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dc.contributor.advisorRast, Walter
dc.contributor.authorSaunders, Beverly A. ( )
dc.date.accessioned2012-07-26T20:19:42Z
dc.date.available2012-07-26T20:19:42Z
dc.date.issued2012-07
dc.identifier.citationSaunders, B. A. (2012). Evaluation of water management alternatives, using Integrated Lake Basin Management principles: A North American case study (Unpublished thesis). Texas State University-San Marcos, San Marcos, Texas.
dc.identifier.urihttps://digital.library.txstate.edu/handle/10877/4283
dc.description.abstractThis study uses two management guidelines, namely Integrated Lake Basin Management (ILBM) and the Integrative Participatory Approach, in combination, to address some of the issues affecting the Marsh and Rock Creek watersheds in Adams County, Pennsylvania. The major objective of this study was to evaluate the feasibility of management suggestions developed during the creation of the Marsh and Rock Creek Critical Area Resource Plan (CARP) (being developed as a requirement of the Pennsylvania Act 220). A modified version of a stakeholder-consensus based methodology, developed by Corazón de la Tierra, which uses ILBM principles as a base reference, was used to achieve this objective. The methodology specifically required all relevant stakeholders (citizens, political figures, local businesses, etc.) to participate in several facilitated meetings and workshops, with the underlying goal of obtaining a rating (from 0-10), by consensus, on a series of questions directed at evaluating the feasibility of various management suggestions in the context of what are known as ILBM governance pillars; namely, institutions, finances, stakeholder support, technology, information and policy. The scores for each pillar were then summed for each management suggestion, leading to a score between 0 and 60 (with 60 being the most feasible option to accomplish). The most technologically-advanced management programs received the lowest scores (primarily 30 or below), while the communication, monitoring and education programs received higher scores (primarily 45 or above). The basis for the scores for each of these pillars are discussed, as well as suggestions made for future refinements to this methodology. The scores resulting from this study will be used, in combination with a technical analysis, to determine which management suggestions will be included in the CARP and, in turn, the Pennsylvania State Water Plan.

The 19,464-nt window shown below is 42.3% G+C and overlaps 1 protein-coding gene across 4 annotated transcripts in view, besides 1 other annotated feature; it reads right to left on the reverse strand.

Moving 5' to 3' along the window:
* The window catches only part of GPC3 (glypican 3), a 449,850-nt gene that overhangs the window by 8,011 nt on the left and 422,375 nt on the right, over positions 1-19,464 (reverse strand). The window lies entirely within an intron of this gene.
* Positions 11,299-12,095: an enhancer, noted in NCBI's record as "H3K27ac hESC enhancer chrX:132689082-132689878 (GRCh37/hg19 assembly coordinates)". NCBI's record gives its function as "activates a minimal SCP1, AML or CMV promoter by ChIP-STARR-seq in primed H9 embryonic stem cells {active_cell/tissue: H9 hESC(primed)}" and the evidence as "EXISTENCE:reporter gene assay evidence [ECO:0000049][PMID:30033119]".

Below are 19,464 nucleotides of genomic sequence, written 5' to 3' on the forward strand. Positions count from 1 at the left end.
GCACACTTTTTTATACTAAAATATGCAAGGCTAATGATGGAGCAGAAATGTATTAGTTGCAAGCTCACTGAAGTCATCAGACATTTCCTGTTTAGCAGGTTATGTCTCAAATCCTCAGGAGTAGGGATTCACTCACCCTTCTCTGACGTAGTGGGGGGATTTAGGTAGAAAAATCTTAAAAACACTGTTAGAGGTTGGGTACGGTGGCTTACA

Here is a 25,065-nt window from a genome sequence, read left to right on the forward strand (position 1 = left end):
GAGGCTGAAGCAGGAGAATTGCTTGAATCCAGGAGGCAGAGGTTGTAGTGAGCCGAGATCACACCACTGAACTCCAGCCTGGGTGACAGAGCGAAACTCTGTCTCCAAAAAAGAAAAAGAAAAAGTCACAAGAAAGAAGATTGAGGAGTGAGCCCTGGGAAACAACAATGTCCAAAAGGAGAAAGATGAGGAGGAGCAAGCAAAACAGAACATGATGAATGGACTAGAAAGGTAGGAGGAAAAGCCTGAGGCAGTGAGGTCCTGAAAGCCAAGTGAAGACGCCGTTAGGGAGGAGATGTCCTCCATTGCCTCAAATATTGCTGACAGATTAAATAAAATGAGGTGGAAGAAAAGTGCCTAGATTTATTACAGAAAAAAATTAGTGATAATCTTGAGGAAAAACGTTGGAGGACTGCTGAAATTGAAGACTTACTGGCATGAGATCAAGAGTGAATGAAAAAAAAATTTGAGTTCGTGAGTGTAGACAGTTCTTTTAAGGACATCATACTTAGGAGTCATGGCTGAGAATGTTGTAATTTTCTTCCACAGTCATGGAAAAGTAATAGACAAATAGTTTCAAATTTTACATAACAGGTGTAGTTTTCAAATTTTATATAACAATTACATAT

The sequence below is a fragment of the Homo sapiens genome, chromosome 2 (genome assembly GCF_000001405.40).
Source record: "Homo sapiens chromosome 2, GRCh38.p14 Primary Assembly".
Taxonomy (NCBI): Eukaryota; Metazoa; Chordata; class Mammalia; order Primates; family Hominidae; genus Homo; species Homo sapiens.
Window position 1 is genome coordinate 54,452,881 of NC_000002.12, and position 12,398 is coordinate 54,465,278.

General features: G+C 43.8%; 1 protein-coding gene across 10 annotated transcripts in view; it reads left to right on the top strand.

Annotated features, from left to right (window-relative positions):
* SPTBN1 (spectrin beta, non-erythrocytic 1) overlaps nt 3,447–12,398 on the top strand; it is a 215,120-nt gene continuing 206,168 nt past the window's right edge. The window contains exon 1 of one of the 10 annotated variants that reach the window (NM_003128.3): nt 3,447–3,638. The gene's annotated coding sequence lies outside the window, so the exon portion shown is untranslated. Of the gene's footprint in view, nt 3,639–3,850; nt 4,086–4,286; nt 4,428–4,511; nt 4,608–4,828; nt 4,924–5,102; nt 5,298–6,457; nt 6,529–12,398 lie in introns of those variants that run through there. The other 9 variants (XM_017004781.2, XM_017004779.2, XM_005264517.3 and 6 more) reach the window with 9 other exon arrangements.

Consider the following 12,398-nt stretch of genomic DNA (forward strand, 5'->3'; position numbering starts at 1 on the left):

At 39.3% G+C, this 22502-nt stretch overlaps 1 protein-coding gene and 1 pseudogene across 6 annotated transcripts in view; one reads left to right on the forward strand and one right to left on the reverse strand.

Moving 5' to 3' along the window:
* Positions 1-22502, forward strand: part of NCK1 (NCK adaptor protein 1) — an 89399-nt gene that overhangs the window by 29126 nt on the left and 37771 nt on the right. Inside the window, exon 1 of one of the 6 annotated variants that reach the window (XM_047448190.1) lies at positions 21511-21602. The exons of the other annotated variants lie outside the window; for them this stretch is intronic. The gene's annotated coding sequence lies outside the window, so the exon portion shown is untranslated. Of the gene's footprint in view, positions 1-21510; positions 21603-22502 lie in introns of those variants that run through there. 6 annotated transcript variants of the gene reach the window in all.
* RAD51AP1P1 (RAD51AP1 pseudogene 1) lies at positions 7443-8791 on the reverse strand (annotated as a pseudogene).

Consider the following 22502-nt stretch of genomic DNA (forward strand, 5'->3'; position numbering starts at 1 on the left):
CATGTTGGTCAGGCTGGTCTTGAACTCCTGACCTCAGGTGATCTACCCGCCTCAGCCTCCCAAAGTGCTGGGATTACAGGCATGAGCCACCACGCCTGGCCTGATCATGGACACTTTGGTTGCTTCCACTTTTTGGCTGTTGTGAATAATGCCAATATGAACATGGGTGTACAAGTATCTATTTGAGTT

dc.formatText
dc.format.extent102 pages
dc.format.medium1 file (.pdf)
dc.language.isoen_US
dc.subjectStakeholder based management
dc.subjectIntegrative Lake Basin Management
dc.subjectBottom up watershed management
dc.subjectMarsh and Rock Creek Watershed
dc.subjectAdams County, Pennsylvania
dc.subjectWorkshop based resource management
dc.subjectManagement alternative prioritization
dc.subject.lcshWatershed management--Pennsylvania--Adams Countyen_US
dc.subject.lcshWater resources developmenten_US
dc.subject.lcshEnvironmental managementen_US
dc.subject.lcshConservation of natural resourcesen_US
dc.subject.lcshNatural resources--Managementen_US
dc.titleEvaluation of Water Management Alternatives, Using Integrated Lake Basin Management Principles: A North American Case Study
txstate.documenttypeThesis
dc.contributor.committeeMemberLopes, Vicente
dc.contributor.committeeMemberSmith, Chad
thesis.degree.departmentBiology
thesis.degree.disciplineAquatic Resources
thesis.degree.grantorTexas State University
thesis.degree.levelMasters
thesis.degree.nameMaster of Science
txstate.departmentBiology


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